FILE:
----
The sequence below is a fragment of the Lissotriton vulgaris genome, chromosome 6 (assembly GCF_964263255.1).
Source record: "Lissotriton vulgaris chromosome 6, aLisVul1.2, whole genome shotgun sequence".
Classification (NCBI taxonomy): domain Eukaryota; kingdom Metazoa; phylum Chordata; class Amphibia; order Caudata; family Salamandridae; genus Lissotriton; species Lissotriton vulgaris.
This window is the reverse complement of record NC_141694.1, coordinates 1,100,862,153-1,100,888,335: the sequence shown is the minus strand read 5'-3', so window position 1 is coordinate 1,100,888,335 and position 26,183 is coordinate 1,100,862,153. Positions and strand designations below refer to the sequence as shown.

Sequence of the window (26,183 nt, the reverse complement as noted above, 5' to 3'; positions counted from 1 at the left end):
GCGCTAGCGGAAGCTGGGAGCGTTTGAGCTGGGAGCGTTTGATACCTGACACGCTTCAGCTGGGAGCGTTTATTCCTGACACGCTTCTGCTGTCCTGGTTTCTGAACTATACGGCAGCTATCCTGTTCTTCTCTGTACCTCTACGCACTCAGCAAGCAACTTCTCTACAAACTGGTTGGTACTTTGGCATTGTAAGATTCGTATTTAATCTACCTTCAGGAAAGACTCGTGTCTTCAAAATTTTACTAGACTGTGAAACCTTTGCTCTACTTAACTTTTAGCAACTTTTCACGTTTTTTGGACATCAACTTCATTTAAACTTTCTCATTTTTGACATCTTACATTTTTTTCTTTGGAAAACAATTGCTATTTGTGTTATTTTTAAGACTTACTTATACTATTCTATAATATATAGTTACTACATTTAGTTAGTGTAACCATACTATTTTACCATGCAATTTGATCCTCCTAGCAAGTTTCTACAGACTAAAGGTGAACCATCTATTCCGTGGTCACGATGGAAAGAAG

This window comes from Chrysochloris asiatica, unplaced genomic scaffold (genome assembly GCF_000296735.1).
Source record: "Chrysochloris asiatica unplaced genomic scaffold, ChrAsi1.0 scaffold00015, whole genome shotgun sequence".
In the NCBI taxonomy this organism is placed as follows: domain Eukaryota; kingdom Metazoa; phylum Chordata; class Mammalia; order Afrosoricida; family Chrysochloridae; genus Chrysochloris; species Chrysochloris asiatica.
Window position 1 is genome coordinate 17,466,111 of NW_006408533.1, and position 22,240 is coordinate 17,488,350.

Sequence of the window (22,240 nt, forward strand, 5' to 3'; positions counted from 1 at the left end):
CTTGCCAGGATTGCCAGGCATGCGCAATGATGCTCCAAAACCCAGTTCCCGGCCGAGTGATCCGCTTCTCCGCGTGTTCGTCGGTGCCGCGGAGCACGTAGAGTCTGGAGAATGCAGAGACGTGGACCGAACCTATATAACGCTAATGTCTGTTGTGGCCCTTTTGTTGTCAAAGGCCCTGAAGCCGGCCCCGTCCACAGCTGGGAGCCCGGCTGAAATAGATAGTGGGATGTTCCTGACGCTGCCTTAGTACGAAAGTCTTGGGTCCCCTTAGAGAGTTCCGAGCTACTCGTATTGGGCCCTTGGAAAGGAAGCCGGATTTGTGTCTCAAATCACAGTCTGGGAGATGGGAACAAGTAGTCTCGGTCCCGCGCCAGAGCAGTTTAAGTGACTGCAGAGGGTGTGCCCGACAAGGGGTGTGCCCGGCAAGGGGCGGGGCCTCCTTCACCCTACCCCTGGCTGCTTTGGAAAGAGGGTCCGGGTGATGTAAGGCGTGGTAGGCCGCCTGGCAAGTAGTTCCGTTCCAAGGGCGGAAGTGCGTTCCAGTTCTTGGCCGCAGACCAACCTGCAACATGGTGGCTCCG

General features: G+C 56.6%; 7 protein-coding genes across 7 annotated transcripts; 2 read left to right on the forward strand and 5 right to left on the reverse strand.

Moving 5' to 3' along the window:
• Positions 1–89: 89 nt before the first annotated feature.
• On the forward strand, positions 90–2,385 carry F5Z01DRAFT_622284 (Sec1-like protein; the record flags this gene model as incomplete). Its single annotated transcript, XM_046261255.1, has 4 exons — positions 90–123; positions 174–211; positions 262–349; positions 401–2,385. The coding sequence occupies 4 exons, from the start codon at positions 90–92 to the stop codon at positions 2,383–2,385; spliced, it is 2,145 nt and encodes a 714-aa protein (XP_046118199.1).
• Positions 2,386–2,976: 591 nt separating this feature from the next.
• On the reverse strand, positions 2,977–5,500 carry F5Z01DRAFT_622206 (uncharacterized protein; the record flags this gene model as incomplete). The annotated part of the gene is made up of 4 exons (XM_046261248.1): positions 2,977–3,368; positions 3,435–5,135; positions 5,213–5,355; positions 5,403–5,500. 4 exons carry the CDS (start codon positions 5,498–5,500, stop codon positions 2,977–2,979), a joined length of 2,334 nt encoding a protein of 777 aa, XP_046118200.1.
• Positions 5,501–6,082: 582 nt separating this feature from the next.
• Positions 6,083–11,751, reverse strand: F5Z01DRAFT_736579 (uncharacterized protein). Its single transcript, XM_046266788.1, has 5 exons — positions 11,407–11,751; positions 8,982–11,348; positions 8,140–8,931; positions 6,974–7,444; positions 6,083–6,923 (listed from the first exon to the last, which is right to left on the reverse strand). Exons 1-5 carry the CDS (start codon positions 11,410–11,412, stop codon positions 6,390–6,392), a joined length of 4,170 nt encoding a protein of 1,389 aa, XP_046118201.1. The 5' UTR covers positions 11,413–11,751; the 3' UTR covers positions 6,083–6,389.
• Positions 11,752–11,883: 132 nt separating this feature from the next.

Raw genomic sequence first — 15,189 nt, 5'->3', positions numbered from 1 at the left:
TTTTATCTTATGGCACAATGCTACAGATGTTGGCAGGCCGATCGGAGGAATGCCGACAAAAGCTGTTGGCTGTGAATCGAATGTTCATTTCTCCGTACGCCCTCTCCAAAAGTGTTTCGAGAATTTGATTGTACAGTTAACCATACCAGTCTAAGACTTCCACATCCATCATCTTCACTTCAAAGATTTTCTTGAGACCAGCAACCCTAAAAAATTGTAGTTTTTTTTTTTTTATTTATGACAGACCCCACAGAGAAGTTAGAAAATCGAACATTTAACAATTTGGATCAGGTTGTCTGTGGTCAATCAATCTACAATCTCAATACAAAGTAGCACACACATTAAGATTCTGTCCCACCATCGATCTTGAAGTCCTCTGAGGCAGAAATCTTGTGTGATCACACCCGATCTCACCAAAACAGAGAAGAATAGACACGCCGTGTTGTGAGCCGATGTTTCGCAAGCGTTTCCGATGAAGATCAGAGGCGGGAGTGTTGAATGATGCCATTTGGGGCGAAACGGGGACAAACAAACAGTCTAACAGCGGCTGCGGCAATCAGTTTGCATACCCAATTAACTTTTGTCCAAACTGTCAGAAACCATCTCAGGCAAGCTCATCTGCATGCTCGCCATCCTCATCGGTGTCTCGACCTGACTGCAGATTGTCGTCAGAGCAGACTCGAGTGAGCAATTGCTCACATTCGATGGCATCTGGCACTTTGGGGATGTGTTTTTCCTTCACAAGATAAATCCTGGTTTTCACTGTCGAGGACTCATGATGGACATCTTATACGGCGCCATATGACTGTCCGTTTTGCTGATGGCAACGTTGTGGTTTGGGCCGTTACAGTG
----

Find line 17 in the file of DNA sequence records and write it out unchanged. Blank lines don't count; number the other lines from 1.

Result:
• Positions 2,386–2,976: 591 nt separating this feature from the next.